Even before Aston Martin’s AMR24 turned its first lap on the track, Fernando Alonso discovered a problem with the car with its “heavy” steering.
After last year’s highs and lows, Alonso finishing the Drivers’ Championship in fourth place with eight podiums, the Spaniard has high expectations ahead of his second season with the team as he looks to move onto 33 Grand Prix wins.
One of the stars of last year’s championship when the 42-year-old proved to the world he still has what it takes to compete against the best, Alonso’s charge fell away as Aston Martin’s development path hit a glitch.
Pre-season issues with AMR24’s ‘heavy’ steering
The team pulled it back late on in the campaign but the dip meant Alonso fell to fourth in the Drivers’ Championship, with the team finishing P5.
They’re hoping for better this season in an improved AMR24 with Alonso’s wealth of experience already catching one problem during his pre-season time spent in the simulator.
Although it is not a car on the track, Alonso highlighted the realism of the simulator that he said gave Aston Martin an “idea” of what the car would do.
The good, and the bad.
Putting in 100 to 120 laps on three different circuits in the Aston Martin simulator, Alonso discovered an issue with the AMR24.
“The most noticeable place, so you do Six, then you upshift and then you turn right to do Turn Seven and the steering is quite heavy and it takes a little bit of time,” he said in a YouTube video posted by the team.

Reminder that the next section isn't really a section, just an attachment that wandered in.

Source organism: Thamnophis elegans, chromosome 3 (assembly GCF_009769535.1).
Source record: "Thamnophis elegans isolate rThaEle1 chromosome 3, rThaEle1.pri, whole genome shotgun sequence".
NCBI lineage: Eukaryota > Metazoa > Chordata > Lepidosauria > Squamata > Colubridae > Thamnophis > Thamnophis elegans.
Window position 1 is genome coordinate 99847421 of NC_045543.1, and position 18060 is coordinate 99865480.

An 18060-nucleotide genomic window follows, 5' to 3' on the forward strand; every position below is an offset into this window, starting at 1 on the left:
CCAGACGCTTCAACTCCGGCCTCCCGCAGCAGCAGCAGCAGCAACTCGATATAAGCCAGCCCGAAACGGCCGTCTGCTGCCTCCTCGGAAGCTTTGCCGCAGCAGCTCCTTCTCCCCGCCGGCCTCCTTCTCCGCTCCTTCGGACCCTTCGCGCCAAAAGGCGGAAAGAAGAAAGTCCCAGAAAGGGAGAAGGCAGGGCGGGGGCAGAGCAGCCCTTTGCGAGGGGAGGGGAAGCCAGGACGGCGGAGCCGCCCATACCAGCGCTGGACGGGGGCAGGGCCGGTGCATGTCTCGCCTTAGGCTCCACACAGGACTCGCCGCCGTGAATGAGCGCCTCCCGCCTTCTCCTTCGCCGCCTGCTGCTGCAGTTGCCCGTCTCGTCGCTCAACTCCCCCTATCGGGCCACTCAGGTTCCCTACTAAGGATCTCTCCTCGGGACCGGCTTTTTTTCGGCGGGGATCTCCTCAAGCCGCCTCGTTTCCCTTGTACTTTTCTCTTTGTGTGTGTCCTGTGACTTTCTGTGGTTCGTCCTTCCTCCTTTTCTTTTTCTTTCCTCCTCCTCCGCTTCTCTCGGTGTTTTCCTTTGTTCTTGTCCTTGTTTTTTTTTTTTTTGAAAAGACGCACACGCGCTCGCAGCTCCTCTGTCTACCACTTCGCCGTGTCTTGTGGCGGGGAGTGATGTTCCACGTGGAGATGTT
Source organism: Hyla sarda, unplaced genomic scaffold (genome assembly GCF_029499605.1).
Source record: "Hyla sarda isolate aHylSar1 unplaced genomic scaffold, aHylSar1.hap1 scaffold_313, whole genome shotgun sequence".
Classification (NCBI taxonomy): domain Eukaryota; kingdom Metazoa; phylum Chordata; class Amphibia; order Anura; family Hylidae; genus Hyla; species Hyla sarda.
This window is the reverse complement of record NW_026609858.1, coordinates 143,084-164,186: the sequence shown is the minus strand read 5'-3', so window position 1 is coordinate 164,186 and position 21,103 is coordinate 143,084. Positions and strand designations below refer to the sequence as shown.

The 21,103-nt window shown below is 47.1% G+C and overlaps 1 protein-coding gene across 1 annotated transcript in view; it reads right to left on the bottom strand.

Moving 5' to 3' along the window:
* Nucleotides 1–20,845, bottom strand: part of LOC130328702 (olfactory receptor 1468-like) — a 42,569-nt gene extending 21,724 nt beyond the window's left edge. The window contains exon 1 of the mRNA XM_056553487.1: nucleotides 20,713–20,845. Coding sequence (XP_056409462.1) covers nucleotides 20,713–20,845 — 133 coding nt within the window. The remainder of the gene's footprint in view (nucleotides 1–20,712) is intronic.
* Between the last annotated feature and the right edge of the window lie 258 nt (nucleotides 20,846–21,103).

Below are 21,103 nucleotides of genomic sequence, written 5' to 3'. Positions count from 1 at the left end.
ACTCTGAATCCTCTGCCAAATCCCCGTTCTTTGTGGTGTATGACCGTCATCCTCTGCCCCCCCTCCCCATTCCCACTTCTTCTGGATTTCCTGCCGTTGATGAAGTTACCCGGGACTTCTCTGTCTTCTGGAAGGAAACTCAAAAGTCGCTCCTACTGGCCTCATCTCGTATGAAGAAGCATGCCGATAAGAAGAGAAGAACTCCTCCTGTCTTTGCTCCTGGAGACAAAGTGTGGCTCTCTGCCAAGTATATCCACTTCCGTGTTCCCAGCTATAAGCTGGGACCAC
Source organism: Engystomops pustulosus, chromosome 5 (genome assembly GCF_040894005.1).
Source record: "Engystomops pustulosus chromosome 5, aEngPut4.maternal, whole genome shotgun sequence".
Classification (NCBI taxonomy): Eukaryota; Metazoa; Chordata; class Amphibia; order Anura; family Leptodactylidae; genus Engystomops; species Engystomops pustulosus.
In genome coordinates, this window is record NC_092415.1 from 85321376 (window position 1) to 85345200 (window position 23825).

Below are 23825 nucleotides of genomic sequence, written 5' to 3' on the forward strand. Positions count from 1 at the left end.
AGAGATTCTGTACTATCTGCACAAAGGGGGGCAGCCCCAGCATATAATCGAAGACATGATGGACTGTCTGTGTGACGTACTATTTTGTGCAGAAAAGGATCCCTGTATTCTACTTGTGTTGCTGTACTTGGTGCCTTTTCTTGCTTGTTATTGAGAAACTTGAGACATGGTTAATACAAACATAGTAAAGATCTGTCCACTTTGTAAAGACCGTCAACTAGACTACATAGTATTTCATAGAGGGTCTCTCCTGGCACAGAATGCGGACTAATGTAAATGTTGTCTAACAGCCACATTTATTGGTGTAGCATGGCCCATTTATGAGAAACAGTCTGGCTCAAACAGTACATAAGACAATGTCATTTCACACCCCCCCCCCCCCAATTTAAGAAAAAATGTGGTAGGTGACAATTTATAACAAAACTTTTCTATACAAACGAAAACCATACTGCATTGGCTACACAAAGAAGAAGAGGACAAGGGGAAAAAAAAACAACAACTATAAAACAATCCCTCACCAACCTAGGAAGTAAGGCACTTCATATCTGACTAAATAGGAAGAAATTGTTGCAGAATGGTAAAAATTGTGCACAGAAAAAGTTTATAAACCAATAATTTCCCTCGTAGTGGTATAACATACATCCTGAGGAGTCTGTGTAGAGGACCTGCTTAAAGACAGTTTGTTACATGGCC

Alonso and his team-mate Lance Stroll have been laying down the laps in the simulator ahead of the team’s February 12 launch. The team has yet to confirm if that will also mark the day the AMR24 covers its first laps on the track.
“When you are at the simulator, the focus is the main thing,” added the double World Champion.
“You have to be so precise in all the laps you have to do, and all the feedback that you’re giving to the engineers.
“You have to repeat the same lap every single time. That precision, that focus that you have to have here in the simulator is quite extreme and it has to be, I think, similar to the real car, obviously.”
Seat fittings, the FIA extraction tests and even establishing the pedal position and eye height he’ll need for this year’s 24 Grands Prix have all been a part of the Spaniard’s pre-season preparations.
“Everyone is excited and everything fits quite well which is the most important thing,” he said. “We just concentrate on the seat position, pedals, seat belts.
“We try all the FIA requirements as well in terms of the legality checks and things so it’s a very normal procedure at this stage of the year.
“You have to think that there are a couple of races that are completely different, maybe Monza and Monaco, which are completely opposite in terms of demands.
“So you have to think in advance which pedal position you want, what height position you want on your eye vision, when you are seated in the cockpit and try to accommodate one seat position that fulfils all the requirements for the season.”